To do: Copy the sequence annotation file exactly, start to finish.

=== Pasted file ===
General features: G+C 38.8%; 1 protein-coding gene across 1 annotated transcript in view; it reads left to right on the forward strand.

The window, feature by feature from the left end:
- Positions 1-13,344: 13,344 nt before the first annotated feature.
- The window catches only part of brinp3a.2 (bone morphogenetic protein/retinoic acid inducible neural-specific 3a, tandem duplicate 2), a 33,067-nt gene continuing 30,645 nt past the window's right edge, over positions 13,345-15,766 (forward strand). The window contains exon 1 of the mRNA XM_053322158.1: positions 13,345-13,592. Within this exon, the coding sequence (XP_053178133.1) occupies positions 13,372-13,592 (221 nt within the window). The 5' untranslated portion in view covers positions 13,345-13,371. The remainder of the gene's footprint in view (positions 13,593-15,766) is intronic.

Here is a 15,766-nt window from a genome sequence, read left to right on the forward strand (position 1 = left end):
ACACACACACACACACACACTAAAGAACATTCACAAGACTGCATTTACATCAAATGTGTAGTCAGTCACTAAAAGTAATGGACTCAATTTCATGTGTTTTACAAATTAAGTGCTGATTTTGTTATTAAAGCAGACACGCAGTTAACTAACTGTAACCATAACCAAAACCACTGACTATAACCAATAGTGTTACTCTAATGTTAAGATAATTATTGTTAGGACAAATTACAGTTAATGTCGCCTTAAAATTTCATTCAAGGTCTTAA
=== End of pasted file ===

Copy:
General features: G+C 38.8%; 1 protein-coding gene across 1 annotated transcript in view; it reads left to right on the forward strand.

The window, feature by feature from the left end:
- Positions 1-13,344: 13,344 nt before the first annotated feature.
- The window catches only part of brinp3a.2 (bone morphogenetic protein/retinoic acid inducible neural-specific 3a, tandem duplicate 2), a 33,067-nt gene continuing 30,645 nt past the window's right edge, over positions 13,345-15,766 (forward strand). The window contains exon 1 of the mRNA XM_053322158.1: positions 13,345-13,592. Within this exon, the coding sequence (XP_053178133.1) occupies positions 13,372-13,592 (221 nt within the window). The 5' untranslated portion in view covers positions 13,345-13,371. The remainder of the gene's footprint in view (positions 13,593-15,766) is intronic.

Here is a 15,766-nt window from a genome sequence, read left to right on the forward strand (position 1 = left end):
ACACACACACACACACACACTAAAGAACATTCACAAGACTGCATTTACATCAAATGTGTAGTCAGTCACTAAAAGTAATGGACTCAATTTCATGTGTTTTACAAATTAAGTGCTGATTTTGTTATTAAAGCAGACACGCAGTTAACTAACTGTAACCATAACCAAAACCACTGACTATAACCAATAGTGTTACTCTAATGTTAAGATAATTATTGTTAGGACAAATTACAGTTAATGTCGCCTTAAAATTTCATTCAAGGTCTTAA